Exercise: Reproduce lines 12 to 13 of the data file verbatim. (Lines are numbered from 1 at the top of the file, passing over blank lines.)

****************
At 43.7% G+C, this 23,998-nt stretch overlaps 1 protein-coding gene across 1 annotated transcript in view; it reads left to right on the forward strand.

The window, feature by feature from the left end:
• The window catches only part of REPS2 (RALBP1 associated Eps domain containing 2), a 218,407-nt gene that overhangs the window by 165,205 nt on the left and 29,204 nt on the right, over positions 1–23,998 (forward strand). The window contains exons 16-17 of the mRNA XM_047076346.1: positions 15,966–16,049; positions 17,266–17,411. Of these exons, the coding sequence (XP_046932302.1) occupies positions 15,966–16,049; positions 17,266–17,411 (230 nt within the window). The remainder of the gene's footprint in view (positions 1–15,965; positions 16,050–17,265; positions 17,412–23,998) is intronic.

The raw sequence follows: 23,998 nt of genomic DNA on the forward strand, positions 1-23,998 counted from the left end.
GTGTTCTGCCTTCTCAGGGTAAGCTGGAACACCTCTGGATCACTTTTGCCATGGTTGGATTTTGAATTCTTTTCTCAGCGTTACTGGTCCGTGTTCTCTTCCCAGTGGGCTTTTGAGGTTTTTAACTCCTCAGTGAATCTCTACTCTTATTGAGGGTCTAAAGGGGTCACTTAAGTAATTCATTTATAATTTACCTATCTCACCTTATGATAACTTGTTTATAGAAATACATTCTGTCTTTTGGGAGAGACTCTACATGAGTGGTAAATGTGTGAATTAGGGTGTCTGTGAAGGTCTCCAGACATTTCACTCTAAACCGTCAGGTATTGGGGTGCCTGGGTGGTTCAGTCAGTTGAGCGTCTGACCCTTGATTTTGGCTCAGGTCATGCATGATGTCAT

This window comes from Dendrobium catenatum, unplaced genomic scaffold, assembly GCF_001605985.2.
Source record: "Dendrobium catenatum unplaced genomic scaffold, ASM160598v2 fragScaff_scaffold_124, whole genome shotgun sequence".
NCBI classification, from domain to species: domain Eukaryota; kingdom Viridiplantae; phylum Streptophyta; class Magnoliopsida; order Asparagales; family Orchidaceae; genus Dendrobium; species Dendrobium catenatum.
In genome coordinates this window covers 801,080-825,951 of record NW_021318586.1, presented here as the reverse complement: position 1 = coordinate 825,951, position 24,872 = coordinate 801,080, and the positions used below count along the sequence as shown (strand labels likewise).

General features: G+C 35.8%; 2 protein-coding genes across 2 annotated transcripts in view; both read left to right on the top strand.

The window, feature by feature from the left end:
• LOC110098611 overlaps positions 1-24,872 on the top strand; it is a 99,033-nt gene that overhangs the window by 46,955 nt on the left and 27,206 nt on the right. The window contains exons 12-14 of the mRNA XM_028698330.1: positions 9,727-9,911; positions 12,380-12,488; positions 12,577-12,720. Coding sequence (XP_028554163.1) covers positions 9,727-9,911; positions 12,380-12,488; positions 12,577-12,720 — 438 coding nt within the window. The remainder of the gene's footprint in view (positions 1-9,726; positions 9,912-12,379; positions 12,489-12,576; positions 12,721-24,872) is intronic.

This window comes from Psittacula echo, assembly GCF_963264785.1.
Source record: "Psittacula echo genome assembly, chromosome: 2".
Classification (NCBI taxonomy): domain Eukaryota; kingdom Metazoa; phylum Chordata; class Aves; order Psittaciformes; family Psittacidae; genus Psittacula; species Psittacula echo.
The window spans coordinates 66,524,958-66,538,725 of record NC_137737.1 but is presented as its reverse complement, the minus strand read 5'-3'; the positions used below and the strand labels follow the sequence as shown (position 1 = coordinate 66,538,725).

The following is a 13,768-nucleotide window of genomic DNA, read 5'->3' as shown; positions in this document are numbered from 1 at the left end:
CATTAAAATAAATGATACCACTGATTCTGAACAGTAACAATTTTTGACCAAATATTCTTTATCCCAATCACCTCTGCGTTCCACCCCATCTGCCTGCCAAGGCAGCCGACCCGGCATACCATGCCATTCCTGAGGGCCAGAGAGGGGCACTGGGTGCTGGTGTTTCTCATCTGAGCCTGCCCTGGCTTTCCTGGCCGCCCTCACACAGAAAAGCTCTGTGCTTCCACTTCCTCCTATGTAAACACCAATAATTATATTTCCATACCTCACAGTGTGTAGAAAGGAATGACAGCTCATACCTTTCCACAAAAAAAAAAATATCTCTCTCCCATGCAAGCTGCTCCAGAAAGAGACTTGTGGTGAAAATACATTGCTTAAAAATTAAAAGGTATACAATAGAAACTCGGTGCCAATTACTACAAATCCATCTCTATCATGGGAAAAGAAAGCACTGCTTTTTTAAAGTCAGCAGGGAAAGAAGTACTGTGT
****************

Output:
• LOC110098611 overlaps positions 1-24,872 on the top strand; it is a 99,033-nt gene that overhangs the window by 46,955 nt on the left and 27,206 nt on the right. The window contains exons 12-14 of the mRNA XM_028698330.1: positions 9,727-9,911; positions 12,380-12,488; positions 12,577-12,720. Coding sequence (XP_028554163.1) covers positions 9,727-9,911; positions 12,380-12,488; positions 12,577-12,720 — 438 coding nt within the window. The remainder of the gene's footprint in view (positions 1-9,726; positions 9,912-12,379; positions 12,489-12,576; positions 12,721-24,872) is intronic.

This window comes from Psittacula echo, assembly GCF_963264785.1.